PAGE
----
Friday, January 25, 2008

Friday Five: Five fibers that can be confusing

As I walk around the shop, touching yarns and squeezing skeins, I find labels that tell me that our yarns of made of many different products. There is wool, silk, cotton, linen, and others. I know what these yarn ingredients are, as they’ve been used to make thread as long as people have been making thread. But some of the newer products confuse me. What is Tencel? And Soysilk? I’ve heard of Rayon, but where does it come from? Lorena and I decided it was time to do a little bit of investigating. We’d like to be able to tell our customers what they are buying! So after warming up the Google-fu, I bring you today’s Friday Five – Five Fibers About Which I am Curious:

Rayon, also known as Viscose, is a manufactured regenerated cellulose (Often wood pulp) fiber. This means that it is neither completely synthetic, nor completely natural. The original plant material is dissolved in caustic soda and is then taken through a series of chemical reactions until the product can be extruded through small holes (Just like a Fun Factory!) producing filaments. This process is termed ‘wet-spinning’. The filaments are then spun or elongated to make yarns like Blue Heron’s Beaded Rayon yarn.

Tencel is the brand name of a sub-category of Rayon called Lyocell. Tencel is made in the same way Rayon is, and both are considered relatively eco-friendly. Both Lyocell and Rayon are soft, flexible fibers which can add a lovely sheen to wool or cotton when blended together. If you’ve seen the lovely sock yarns of Mind’s Eye, you know what I mean!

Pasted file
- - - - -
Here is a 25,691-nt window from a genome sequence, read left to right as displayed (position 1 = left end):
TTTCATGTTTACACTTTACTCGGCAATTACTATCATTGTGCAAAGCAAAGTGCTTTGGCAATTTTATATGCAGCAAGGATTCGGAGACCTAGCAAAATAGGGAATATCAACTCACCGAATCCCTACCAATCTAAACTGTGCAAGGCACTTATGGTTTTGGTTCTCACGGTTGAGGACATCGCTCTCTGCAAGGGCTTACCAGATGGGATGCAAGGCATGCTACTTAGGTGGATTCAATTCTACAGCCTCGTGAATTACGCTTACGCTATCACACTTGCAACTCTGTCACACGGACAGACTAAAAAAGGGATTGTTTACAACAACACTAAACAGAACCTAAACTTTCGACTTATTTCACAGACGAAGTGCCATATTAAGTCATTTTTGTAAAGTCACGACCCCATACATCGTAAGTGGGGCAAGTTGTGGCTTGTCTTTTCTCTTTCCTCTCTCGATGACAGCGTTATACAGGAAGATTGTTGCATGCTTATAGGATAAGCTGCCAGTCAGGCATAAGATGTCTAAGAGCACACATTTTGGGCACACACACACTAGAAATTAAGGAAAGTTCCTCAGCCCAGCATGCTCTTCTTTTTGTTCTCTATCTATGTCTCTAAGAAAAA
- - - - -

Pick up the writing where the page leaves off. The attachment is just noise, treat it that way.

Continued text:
We all know what bamboo is, but how is it processed into yarn? It probably won’t surprise you to find that it’s pretty much the same process as making Rayon! The bamboo fibers get mushed up and dissolved into caustic soda, are taken through the same series of chemical reactions, and squished out through the tiny holes of the extruder. The resulting fiber is then spun into yarn like Plymouth’s Royal Bamboo.

There is also a mechanical process that can be used to process bamboo where natural enzymes are used to turn the bamboo fibers to mush. The fibers are then combed and spun into yarn. Unfortunately, due to the high cost of using this method, it isn’t utilized nearly as often as the chemical process.

Soysilk is a trademarked name of Southwest Trading Company. Soysilk is the fiber resulting from the wet-spinning process of the residue of soybeans leftover from tofu processing. Soysilk is an environmentally friendly product as, like bamboo fiber, it is a renewable, biodegradable resource. Henry Ford was an early proponent of the production of soy fibers. He had a soy suit! If you live in Florida with us, you’ll find soysilk a joy to wear. It is a soft, smooth, breathable fiber. When mixed with wool, like in Karaoke yarn, it is feltable!

If you’ve read the label of Vickie Howell’s Craft yarn, you’ve seen that is it made of 65% Cotton and 35% Milk Fiber. Milk Fiber? What the heck is that? It’s pretty much what it sounds like. The fat and water are removed from milk, then the resulting liquid is polymerized. And then do you know what happens? Guess. Just guess for me. Ok, I’ll tell you: It’s wet-spun! You’re shocked, I can tell. =)

So with the exception of linen and hemp (The usable fibers from the flax and hemp plants are removed from the plant and spun fairly traditionally.) most vegetable material today is processed into yarn using the wet-spinning method. And there you have it. Chances are if you are asked how a certain fiber is processed, you can say, ‘It’s wet spun!’ and will sound like an authority on the subject!

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